[JURIST] Former Taiwanese president Chen Shui-bian [BBC profile; JURIST news archive] was found guilty Friday on corruption charges and sentenced to life in prison. Chen's wife Wu Shu-Chen was also given a life sentence [CNA report] after the pair were convicted on charges of embezzlement, receiving bribes, forgery, and money laundering. A three-judge panel of the Taipei District Court [official website, in Chinese] also sentenced their son to two-and-a-half years in prison and their daughter-in-law to one year and eight months. Two former presidential aides received 20 and 16-year sentences, respectively, while a third former aide, who confessed and expressed remorse, was found guilty but received no jail time. Before the verdict was delivered, Chen wrote in article [text, in Chinese] for Formosa News [media website, in Chinese] that he was a victim of political persecution and that his "heart is free" no matter what the verdict was. Under Taiwanese law, the life sentences will be automatically appealed.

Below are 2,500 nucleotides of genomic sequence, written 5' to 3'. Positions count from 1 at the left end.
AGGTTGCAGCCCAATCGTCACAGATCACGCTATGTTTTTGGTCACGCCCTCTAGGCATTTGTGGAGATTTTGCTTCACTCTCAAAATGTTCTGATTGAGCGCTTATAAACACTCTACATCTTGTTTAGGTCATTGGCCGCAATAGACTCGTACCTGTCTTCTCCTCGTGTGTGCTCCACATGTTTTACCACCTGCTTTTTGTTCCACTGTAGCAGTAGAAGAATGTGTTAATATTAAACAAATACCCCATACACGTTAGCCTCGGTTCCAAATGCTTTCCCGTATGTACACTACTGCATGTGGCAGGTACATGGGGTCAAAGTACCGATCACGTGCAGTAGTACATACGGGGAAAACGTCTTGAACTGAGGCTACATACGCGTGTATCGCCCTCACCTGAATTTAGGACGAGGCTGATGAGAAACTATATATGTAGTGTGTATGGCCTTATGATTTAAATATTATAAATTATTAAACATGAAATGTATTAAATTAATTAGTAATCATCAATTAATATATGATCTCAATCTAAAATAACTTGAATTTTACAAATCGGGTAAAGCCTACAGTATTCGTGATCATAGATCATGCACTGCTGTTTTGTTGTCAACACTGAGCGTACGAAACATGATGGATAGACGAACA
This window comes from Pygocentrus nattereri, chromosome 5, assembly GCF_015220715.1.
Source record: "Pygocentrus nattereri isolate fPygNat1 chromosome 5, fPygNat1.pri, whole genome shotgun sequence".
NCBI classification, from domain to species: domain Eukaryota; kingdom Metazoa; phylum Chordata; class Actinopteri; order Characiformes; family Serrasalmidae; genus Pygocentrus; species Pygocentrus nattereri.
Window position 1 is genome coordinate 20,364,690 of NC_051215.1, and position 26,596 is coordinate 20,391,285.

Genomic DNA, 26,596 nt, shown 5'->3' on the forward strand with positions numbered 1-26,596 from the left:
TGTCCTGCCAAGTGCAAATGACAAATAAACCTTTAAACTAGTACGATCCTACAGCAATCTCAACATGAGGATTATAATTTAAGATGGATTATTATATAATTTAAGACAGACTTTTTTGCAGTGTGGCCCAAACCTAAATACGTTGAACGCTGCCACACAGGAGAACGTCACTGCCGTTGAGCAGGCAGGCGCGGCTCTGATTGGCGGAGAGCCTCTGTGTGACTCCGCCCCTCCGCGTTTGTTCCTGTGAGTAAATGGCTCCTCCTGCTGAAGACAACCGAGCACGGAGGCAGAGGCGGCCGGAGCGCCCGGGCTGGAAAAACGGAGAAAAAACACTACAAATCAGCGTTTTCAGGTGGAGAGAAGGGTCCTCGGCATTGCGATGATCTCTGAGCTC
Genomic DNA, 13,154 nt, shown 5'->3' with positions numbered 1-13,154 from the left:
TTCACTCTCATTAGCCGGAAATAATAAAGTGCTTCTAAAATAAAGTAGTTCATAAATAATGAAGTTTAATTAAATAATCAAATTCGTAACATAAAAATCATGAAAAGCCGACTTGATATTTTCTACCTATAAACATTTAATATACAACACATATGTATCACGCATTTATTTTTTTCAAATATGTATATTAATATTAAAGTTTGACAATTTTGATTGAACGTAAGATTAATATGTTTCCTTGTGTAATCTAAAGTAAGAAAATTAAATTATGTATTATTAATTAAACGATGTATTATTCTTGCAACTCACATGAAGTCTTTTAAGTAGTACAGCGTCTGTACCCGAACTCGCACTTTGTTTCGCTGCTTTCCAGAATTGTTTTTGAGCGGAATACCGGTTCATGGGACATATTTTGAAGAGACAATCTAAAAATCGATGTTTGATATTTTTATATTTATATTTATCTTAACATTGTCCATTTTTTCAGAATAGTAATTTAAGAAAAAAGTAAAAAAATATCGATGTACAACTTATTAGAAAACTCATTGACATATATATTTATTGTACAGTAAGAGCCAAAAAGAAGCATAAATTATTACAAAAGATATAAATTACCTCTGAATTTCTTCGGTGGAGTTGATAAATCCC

Last week, the Taipei District Court sentenced [JURIST report] Wu to one year in prison on obstruction of justice charges for instructing her children how to respond to investigators probing the corruption allegations. Her son, daughter, and son-in-law were also sentenced to six months each in jail for misappropriating state funds. Last month, Chen filed suit [JURIST report] against the three judges hearing his corruption case, accusing them of illegally prolonging his detention. Chen was indicted [JURIST report] on corruption charges in December. He has staged three hunger strikes in protest of the charges against him, and in January he unsuccessfully appealed [JURIST reports] his pretrial detention. Chen has long argued that current Taiwanese President Ma Ying-jeou [official website; JURIST news archive] is using Chen's trial to distance himself from Chen's anti-China views.